Chicago based artist Jonathan Gardner’s figurative-pop works combine an overabundance of 20th century styles. His paintings feature simplified figures in spaces that borrow visual techniques by artists like Pablo Picasso, Rene Magritte, Henri Matisse, and Fernand Léger. Gardner makes otherwise mundane scenes more interesting by enhancing the patterns in things like his subject’s clothing, wallpaper, and tiled floors. Some of his subjects appear more melancholy, others more humored and lively, as in his images of women tanning by the swimming pool and playing tennis.
Hyper-realist painter Maria Teicher, featured here, likens the experience of being an artist to being in high school. As a student, she felt like an outcast who didn’t quite fit in, a “loner” forced into an artificial social dynamic. Teicher explores this theme in per paintings, which portray people in powerless moments, often wrapped in “veils” that distort their faces. Her work almost stops your breath, not only for her impressive use of the oil medium, but because you can feel the moment of constriction. For her latest body of work “Here Together, So Alone” at Arch Enemy Arts in Philadelphia, Teicher observes how we group ourselves together as humans while remaining inexplicably alone.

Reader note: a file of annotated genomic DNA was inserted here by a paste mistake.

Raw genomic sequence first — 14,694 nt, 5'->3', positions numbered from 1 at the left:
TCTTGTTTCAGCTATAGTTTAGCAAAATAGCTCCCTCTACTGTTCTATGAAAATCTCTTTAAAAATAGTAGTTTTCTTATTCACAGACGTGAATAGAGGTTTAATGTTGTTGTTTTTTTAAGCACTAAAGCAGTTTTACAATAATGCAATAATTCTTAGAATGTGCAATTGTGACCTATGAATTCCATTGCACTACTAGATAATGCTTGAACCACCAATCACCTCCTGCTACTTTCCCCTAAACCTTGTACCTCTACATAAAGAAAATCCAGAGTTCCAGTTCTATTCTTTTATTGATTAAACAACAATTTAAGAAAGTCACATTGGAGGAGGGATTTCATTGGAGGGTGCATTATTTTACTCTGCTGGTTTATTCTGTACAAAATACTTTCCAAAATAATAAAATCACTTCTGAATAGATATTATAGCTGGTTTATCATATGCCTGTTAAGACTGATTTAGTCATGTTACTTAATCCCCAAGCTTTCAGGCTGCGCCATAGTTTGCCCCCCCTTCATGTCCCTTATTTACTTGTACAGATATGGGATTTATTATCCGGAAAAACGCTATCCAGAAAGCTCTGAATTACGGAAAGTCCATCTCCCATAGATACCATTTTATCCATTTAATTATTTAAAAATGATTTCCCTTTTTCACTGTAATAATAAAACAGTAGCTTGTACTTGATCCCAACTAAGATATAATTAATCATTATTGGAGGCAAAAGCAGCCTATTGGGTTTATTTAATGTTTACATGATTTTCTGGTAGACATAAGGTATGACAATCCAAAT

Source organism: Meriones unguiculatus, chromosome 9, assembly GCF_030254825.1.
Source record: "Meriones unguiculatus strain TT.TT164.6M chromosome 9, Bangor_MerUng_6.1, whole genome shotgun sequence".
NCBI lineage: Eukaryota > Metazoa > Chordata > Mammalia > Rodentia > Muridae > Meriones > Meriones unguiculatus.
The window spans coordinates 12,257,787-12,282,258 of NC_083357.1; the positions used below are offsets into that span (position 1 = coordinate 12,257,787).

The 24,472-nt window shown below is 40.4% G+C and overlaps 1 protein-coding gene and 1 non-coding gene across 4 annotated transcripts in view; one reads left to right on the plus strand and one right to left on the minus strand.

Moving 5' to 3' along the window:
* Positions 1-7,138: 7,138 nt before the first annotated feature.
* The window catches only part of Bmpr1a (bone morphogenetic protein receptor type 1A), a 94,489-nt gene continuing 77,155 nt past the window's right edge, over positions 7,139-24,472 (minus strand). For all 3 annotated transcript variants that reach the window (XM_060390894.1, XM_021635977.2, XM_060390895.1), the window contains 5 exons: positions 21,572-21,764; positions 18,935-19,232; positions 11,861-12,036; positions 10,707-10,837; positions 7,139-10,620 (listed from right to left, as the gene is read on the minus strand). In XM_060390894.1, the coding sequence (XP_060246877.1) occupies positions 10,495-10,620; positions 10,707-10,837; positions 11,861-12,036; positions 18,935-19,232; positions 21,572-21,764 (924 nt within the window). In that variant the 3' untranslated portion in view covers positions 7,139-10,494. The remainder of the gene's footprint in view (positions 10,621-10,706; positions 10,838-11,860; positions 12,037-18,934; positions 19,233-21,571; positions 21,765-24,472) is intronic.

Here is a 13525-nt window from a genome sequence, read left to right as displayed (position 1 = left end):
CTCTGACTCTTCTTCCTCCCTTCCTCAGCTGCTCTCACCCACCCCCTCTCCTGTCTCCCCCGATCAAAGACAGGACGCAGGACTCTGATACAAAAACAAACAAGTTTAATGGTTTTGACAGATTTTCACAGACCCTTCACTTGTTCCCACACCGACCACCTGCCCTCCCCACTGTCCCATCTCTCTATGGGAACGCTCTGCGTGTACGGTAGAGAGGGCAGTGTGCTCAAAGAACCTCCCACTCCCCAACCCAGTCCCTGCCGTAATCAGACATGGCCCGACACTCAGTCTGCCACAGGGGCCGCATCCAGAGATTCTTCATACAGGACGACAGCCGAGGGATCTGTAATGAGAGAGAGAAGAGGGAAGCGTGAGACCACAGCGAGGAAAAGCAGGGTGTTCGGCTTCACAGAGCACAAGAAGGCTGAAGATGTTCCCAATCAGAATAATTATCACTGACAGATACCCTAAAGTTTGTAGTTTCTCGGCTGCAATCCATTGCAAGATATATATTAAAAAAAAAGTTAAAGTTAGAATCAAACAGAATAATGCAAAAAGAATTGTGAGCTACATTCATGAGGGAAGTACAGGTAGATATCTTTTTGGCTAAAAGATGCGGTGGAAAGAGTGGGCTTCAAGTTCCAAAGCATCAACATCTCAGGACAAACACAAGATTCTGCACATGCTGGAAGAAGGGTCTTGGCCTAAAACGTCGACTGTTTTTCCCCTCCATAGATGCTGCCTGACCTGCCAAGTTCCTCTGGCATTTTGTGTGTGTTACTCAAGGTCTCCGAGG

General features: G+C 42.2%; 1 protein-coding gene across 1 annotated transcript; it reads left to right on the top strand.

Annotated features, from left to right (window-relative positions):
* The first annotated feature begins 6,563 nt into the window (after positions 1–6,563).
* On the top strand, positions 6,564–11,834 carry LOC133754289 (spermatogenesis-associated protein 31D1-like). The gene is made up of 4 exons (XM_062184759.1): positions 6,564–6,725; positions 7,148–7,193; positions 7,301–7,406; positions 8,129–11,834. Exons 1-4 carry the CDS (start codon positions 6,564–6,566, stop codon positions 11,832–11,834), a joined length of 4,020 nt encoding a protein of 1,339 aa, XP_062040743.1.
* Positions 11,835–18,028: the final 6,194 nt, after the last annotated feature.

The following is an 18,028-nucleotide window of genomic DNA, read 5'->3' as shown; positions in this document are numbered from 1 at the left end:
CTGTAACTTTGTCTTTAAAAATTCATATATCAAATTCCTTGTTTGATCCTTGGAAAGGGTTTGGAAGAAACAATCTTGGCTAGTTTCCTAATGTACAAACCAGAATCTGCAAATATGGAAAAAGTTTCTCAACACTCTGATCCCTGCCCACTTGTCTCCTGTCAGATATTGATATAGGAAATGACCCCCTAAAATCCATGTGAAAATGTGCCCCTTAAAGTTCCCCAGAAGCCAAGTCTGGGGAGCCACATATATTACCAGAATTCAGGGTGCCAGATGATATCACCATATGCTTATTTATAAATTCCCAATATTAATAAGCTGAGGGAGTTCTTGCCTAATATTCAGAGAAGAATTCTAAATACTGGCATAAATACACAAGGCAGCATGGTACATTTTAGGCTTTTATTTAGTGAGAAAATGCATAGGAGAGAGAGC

Filipino surrealist Jon Jaylo creates brilliantly colored and riddled oil paintings inspired by poetry and stories. His paintings have earned him the moniker “The Enigma” for his puzzling depictions of a parallel universe where animals wear clothes, children take on adult personas and gravity ceases to exist. Jaylo has said that he is never completely satisfied with his style, which varies from piece to piece, influenced by a range of artists like Rene Magritte, Paul Delvaux, Gustav Klimt, Frida Kahlo, Salvador Dalí, and William Bougereau. Opening September 12th, Jaylo will make his US debut with his solo exhibition “As the Moon Draws Water” at Distinction Gallery in California.
Portuguese multimedia artist Gustavo Fernandes portrays a parallel universe in his oil paintings. According to this essay on his work, Fernandes had a difficult childhood and once referred to himself as someone who had lost his roots. Roots are a recurring motif in his more surreal paintings, where grape vines grab hold of mysterious objects, such as spheres, and perform a strange balancing act between earth and water.